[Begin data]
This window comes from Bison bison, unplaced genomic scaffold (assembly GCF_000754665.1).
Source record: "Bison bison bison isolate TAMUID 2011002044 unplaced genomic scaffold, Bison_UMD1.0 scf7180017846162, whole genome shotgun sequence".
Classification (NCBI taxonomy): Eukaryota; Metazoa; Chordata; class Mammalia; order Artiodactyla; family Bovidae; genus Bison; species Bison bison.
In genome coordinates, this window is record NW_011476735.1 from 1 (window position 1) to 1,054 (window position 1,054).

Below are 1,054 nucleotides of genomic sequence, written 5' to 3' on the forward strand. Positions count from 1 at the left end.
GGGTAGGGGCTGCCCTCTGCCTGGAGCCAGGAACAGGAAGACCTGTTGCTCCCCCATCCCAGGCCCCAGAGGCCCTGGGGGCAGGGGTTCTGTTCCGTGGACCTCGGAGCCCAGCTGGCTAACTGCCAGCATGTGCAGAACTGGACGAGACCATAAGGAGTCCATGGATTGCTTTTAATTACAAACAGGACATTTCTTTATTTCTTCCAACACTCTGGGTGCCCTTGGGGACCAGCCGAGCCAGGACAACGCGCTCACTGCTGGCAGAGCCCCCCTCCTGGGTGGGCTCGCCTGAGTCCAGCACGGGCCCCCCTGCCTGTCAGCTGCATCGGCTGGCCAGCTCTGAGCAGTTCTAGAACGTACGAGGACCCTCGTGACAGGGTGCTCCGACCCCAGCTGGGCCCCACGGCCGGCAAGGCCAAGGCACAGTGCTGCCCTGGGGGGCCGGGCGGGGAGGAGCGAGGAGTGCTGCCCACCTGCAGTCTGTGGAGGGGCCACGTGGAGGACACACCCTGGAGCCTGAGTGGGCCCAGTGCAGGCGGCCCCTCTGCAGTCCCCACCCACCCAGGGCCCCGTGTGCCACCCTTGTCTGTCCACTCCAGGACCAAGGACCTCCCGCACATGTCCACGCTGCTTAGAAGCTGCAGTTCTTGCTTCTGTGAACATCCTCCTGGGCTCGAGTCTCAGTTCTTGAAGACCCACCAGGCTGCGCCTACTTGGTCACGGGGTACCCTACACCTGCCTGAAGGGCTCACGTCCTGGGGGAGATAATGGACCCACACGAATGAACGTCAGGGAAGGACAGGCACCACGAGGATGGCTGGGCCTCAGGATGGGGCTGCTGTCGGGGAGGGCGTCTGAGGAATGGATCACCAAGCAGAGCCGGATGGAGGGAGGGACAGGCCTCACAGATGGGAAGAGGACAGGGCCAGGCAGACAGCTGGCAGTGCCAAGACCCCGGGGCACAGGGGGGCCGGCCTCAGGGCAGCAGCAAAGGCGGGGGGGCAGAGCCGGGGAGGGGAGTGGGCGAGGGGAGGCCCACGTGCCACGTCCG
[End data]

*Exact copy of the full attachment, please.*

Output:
This window comes from Bison bison, unplaced genomic scaffold (assembly GCF_000754665.1).
Source record: "Bison bison bison isolate TAMUID 2011002044 unplaced genomic scaffold, Bison_UMD1.0 scf7180017846162, whole genome shotgun sequence".
Classification (NCBI taxonomy): Eukaryota; Metazoa; Chordata; class Mammalia; order Artiodactyla; family Bovidae; genus Bison; species Bison bison.
In genome coordinates, this window is record NW_011476735.1 from 1 (window position 1) to 1,054 (window position 1,054).

Below are 1,054 nucleotides of genomic sequence, written 5' to 3' on the forward strand. Positions count from 1 at the left end.
GGGTAGGGGCTGCCCTCTGCCTGGAGCCAGGAACAGGAAGACCTGTTGCTCCCCCATCCCAGGCCCCAGAGGCCCTGGGGGCAGGGGTTCTGTTCCGTGGACCTCGGAGCCCAGCTGGCTAACTGCCAGCATGTGCAGAACTGGACGAGACCATAAGGAGTCCATGGATTGCTTTTAATTACAAACAGGACATTTCTTTATTTCTTCCAACACTCTGGGTGCCCTTGGGGACCAGCCGAGCCAGGACAACGCGCTCACTGCTGGCAGAGCCCCCCTCCTGGGTGGGCTCGCCTGAGTCCAGCACGGGCCCCCCTGCCTGTCAGCTGCATCGGCTGGCCAGCTCTGAGCAGTTCTAGAACGTACGAGGACCCTCGTGACAGGGTGCTCCGACCCCAGCTGGGCCCCACGGCCGGCAAGGCCAAGGCACAGTGCTGCCCTGGGGGGCCGGGCGGGGAGGAGCGAGGAGTGCTGCCCACCTGCAGTCTGTGGAGGGGCCACGTGGAGGACACACCCTGGAGCCTGAGTGGGCCCAGTGCAGGCGGCCCCTCTGCAGTCCCCACCCACCCAGGGCCCCGTGTGCCACCCTTGTCTGTCCACTCCAGGACCAAGGACCTCCCGCACATGTCCACGCTGCTTAGAAGCTGCAGTTCTTGCTTCTGTGAACATCCTCCTGGGCTCGAGTCTCAGTTCTTGAAGACCCACCAGGCTGCGCCTACTTGGTCACGGGGTACCCTACACCTGCCTGAAGGGCTCACGTCCTGGGGGAGATAATGGACCCACACGAATGAACGTCAGGGAAGGACAGGCACCACGAGGATGGCTGGGCCTCAGGATGGGGCTGCTGTCGGGGAGGGCGTCTGAGGAATGGATCACCAAGCAGAGCCGGATGGAGGGAGGGACAGGCCTCACAGATGGGAAGAGGACAGGGCCAGGCAGACAGCTGGCAGTGCCAAGACCCCGGGGCACAGGGGGGCCGGCCTCAGGGCAGCAGCAAAGGCGGGGGGGCAGAGCCGGGGAGGGGAGTGGGCGAGGGGAGGCCCACGTGCCACGTCCG